“They have called these the ‘Reconstruction Games,’ but just because you call it that doesn’t mean the region will be recovered,” Morimatsu said.
Concerns about radiation prompted her to leave the Fukushima town of Koriyama, outside the mandatory evacuation zone, moving with her two young children to Osaka. Her husband, a doctor, remained; he visits the family once a month.
“The reality is that the region hasn’t recovered,” said Morimatsu, who is part of a group suing the national government and Tepco. “I feel the Olympics are being used as part of a campaign to spread the message that Fukushima is recovered and safe.”
Balance this sentiment against other forces at work in Japanese culture, where the Olympics and baseball, in particular, are widely popular. Masa Takaya, a spokesman for the Tokyo 2020 Organizing Committee, insists that “sports can play an important role in our society.”
In Fukushima, a city of fewer than 300,000, colored banners fly beside the highway amid other signs of anticipation.
Elderly volunteers, plucking weeds from a flower bed at the train station, wear pink vests that express their support for the Games. On the eastern edge of town, a handful of workers attend to Azuma Stadium.
Dressed in white overalls, they walk slowly across the field, stopping every once in a while to bend down and pick at the pristine turf. Sato remains optimistic.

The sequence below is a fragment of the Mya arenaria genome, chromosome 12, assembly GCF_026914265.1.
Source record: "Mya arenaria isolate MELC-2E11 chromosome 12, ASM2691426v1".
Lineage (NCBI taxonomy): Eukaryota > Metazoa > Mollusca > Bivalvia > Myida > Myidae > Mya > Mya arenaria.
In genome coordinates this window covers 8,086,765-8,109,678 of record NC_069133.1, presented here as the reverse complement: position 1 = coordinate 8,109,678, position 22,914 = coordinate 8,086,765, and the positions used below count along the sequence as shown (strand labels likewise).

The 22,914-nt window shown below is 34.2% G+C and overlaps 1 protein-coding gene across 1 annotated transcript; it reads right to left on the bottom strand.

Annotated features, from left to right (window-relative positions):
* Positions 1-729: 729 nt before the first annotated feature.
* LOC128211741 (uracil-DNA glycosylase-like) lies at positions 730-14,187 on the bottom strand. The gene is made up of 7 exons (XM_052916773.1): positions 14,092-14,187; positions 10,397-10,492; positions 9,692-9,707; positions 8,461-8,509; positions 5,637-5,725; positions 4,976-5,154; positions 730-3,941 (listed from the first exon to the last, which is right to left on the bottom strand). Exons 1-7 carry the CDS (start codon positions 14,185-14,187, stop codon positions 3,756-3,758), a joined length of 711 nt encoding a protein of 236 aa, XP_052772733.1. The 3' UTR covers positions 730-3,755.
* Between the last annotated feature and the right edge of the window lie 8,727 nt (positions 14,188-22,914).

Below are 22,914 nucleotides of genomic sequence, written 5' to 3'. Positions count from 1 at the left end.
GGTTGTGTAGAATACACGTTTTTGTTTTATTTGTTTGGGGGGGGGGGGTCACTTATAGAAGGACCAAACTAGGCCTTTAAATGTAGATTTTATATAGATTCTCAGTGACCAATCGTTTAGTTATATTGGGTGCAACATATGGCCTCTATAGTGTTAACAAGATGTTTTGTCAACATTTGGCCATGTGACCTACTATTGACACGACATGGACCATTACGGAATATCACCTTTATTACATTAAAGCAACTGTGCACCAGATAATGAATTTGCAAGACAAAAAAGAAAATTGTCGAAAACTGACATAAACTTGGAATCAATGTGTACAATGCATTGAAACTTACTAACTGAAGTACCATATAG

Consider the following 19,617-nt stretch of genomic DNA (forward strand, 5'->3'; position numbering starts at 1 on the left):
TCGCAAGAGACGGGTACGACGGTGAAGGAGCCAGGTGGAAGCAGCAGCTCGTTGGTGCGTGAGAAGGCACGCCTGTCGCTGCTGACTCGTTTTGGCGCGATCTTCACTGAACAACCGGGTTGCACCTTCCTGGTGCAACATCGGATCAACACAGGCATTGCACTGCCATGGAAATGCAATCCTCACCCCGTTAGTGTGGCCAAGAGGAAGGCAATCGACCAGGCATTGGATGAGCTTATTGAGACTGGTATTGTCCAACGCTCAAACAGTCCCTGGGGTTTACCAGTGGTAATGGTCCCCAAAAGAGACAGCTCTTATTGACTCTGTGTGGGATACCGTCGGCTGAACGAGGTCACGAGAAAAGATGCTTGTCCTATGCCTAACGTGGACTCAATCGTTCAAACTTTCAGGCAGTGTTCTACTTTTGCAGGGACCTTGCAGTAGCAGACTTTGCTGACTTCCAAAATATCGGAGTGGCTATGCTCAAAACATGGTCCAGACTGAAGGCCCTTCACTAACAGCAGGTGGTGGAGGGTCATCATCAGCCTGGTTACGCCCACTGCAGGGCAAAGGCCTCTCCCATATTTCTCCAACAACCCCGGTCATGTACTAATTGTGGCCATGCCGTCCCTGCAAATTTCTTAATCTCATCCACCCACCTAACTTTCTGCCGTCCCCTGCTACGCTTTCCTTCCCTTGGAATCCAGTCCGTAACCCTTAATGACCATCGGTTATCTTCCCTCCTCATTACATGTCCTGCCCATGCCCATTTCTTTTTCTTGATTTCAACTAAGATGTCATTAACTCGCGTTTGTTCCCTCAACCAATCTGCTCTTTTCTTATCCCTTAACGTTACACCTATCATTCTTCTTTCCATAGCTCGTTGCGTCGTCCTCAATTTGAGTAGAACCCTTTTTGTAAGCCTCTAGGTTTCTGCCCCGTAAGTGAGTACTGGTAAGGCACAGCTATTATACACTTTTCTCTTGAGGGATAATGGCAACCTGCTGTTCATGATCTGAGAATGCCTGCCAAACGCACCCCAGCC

“Everyone’s circumstances are different,” he said. “Maybe there will be some people who come back to Fukushima because of this.”

August 16, 2019 Posted by | fukushima 2019 | , | Leave a comment

Fukushima students speak on 2011 disaster in Berlin

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August 09, 2019
BERLIN (Jiji Press) — Nine high school students from Fukushima Prefecture gave speeches in Berlin on Thursday about their experiences of the March 2011 triple disaster that hit hard the prefecture.
Addressing German high school students, the nine from Fukushima recounted in English what they experienced in the disaster, in which a huge earthquake and deadly tsunami struck, followed by a meltdown accident at Tokyo Electric Power Company Holdings Inc.’s Fukushima No. 1 power plant.
An audience of several hundred listened attentively.
Kae Togawa, 15, from Namie, most of which is still in a no-entry zone due to high radiation levels, talked about her experience of being bullied because of the accident, with tears in her eyes.
“I was told such bad words many times [as] ‘You are an evacuee, you get compensation. You bring in radiation,’” Togawa said.
Sumire Kuge, 16, from Koriyama, said: “I can’t forget many foreigners who I watched on the news. They aren’t Hollywood stars or [a] president. But they helped our country.”
“I want to be like them. One thing to learn is if I have courage, I can help someone,” Kuge added. She received big applause.
The speeches were given as part of a high school student exchange project between Fukushima and Germany led by the Japanese nonprofit organization Earth Walkers. Under the project, students from Fukushima will stay in Germany for two to three weeks and learn about renewable energy and other topics.

August 12, 2019 Posted by | fukushima 2019 | , , | Leave a comment

Fukushima residents look for Olympic PR boost

July 29, 2019
Sukagawa, Japan – Two softball games and one baseball game in Fukushima next summer may be little more than an 2020 Olympic cameo, but local fans are thrilled to have them, largely in the hopes they will give their prefecture a badly needed public relations boost.